What is county’s backup plan?
Published 12:00 am Sunday, August 4, 2013
Now that the Lawrence County Commissioners — two of them at least — have chosen not to even ask voters how they felt about “Plan A” to address the long-standing problems with funding for emergency services, the giant question remains: What exactly is “Plan B?”
Lawrence County Auditor Jason Stephens worked with Sheriff Jeff Lawless and EMS Director Buddy Fry to put together a plan that would stabilize 911 and the ambulance service for at least the next five years while also freeing up as much as $1.6 million each year in the county’s 1/2 percent sales tax fund that could be used to address problems at the Lawrence County Jail and to maintain manpower in the Lawrence County Sheriff’s Office.
It also could have allowed general fund monies to go toward economic development.
But the proposal would have required property owners — who although they may feel they are taxed to death are actually paying lower taxes than citizens in any other Ohio county — to approve two tax levies that would create new, dedicated revenue streams for emergency services.
It is important to remember that the commissioners weren’t being asked to implement these levies but simply whether or not they wanted to ask voters if they approve of them.
Yet the proposal didn’t even get enough support to be voted on by the commission with Bill Pratt making a motion for it and Les Boggs opting not to offer a second. Commissioner Freddie Hayes, who said publicly that he opposed it, wasn’t at the meeting. Hayes’ stance is interesting in and of itself considering he ran for election on a platform of standing up for public safety.
I appreciate Boggs clearly outlining his objections, several of which are valid reasons and others that are downright ridiculous. What he didn’t offer was a plan to address the continued trend of emergency services needing way more than the revenue provided and the fact these agencies are likely headed for massive layoffs within the next year if something doesn’t change.
Hayes hasn’t offered an alternative either and said the county is “not that far in the hole.” That is kind of like saying someone is a little bit pregnant. Either you are or you aren’t.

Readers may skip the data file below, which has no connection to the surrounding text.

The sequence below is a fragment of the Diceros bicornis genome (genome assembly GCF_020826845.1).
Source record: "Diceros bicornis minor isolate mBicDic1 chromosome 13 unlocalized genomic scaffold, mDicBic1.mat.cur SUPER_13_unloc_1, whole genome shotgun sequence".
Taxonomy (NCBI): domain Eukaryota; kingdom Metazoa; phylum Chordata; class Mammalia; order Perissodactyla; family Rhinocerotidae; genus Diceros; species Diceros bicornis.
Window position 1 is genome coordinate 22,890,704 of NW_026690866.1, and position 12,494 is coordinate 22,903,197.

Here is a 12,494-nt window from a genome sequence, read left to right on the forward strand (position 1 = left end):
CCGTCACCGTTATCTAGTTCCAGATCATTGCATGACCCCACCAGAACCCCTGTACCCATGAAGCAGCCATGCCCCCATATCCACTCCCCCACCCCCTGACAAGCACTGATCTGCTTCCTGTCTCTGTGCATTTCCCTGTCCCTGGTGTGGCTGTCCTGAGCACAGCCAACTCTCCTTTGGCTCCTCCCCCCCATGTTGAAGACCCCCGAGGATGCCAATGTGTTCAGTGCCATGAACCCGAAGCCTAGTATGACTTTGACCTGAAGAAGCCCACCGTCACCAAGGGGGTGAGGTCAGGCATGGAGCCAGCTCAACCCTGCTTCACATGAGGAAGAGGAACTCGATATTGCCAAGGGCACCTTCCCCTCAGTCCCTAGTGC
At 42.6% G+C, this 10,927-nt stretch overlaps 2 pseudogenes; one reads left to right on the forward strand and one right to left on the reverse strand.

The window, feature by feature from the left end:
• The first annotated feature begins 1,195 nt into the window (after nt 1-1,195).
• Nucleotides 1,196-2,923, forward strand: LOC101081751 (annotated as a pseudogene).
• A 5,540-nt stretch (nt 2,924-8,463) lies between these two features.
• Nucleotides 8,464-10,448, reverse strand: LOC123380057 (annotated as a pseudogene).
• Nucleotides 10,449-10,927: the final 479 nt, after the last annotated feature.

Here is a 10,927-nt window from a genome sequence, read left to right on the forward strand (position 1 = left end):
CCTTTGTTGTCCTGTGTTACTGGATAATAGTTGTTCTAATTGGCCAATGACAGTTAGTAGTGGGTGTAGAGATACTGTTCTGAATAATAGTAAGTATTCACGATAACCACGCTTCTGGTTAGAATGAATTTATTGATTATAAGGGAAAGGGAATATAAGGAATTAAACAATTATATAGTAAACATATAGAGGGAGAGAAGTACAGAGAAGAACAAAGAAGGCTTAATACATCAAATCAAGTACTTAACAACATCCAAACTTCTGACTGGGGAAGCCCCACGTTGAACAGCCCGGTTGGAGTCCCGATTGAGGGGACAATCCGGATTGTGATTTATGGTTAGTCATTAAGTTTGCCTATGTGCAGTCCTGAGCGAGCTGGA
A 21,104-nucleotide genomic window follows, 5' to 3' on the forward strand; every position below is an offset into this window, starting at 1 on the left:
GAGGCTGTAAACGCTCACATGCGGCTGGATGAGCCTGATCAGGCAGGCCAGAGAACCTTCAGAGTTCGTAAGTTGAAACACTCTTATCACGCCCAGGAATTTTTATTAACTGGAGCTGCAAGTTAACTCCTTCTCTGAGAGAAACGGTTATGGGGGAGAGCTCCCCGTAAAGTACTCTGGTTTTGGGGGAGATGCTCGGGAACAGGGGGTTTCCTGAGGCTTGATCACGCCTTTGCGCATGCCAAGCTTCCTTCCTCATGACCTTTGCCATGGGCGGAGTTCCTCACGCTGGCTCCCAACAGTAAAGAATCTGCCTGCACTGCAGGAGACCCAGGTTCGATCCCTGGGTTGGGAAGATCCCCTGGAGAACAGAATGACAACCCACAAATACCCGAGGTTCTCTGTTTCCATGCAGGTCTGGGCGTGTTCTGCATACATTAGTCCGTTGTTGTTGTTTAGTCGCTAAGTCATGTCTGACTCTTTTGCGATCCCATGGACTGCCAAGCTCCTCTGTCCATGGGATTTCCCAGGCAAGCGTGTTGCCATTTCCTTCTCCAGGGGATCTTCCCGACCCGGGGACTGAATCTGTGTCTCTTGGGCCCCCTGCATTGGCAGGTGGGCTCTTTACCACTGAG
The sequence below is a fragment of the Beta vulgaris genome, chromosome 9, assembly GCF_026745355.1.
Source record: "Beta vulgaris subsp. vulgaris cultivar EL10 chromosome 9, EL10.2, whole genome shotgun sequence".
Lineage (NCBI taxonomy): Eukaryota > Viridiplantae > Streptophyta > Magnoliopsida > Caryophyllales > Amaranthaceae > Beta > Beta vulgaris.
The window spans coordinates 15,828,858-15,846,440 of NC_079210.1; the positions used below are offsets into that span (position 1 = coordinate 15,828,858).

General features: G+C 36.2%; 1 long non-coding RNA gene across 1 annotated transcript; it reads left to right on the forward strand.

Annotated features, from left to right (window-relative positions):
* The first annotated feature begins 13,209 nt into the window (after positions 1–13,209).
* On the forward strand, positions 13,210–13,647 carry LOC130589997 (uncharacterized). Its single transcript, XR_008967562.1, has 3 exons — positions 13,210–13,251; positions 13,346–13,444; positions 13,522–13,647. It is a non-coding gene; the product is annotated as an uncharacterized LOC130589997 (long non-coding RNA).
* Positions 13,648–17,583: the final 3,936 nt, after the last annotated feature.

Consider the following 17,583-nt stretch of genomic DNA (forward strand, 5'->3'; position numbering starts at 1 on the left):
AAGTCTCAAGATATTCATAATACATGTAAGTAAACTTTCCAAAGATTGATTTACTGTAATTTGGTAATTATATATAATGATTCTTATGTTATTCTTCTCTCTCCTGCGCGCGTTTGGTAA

This proposal wasn’t perfect but, standing on its own merits, it was still a plan worth putting in front of voters and letting them decide.
Personally, I wouldn’t have advocated actually voting for it until county officials also created a plan that outlined expense cuts and efficiency improvements throughout the county, not just emergency services, as well as provided a detailed explanation of how these funds would be spent.
If it just meant more raises, politically motivated hirings and continuing benefit packages that are out of touch with reality, voters could have said no. More money won’t help if the county doesn’t do more to continue to change the way it operates.
But, to not even give voters the opportunity to decide if these services are important to them is an absolute disservice. This seems to be the type of short-sighted approach and political posturing that has stymied the county’s growth for decades.
So, once again, what is Plan B?
Is the county going to have to drastically cut these services? Will 911 or the ambulance service be eliminated entirely? Where are we going to put criminals if the jail is closed down? Is the county just going to continue to scratch and claw to get by each year without making any fundamental changes?
There may be a better solution out there. But, so far, this is the only plan even put on the table.
Commissioners Boggs and Hayes now have a responsibility to create a proposal that offers very clear contingencies as to how the county will handle its budget under a variety of scenarios that could likely occur in regards to revenue.
People want to talk about growing the economy and attracting businesses, but that will never happen if we cannot provide basic public services that create a desirable quality of life.
Lawrence County voters are going to have to decide what kind of community they want to call home and county leaders have to give them the opportunity to provide an answer.
Michael Caldwell is publisher of The Tribune. To reach him, call (740) 532-1445 ext. 24 or by e-mail at firstname.lastname@example.org. Follow him on Twitter: @MikeCaldwell_IT.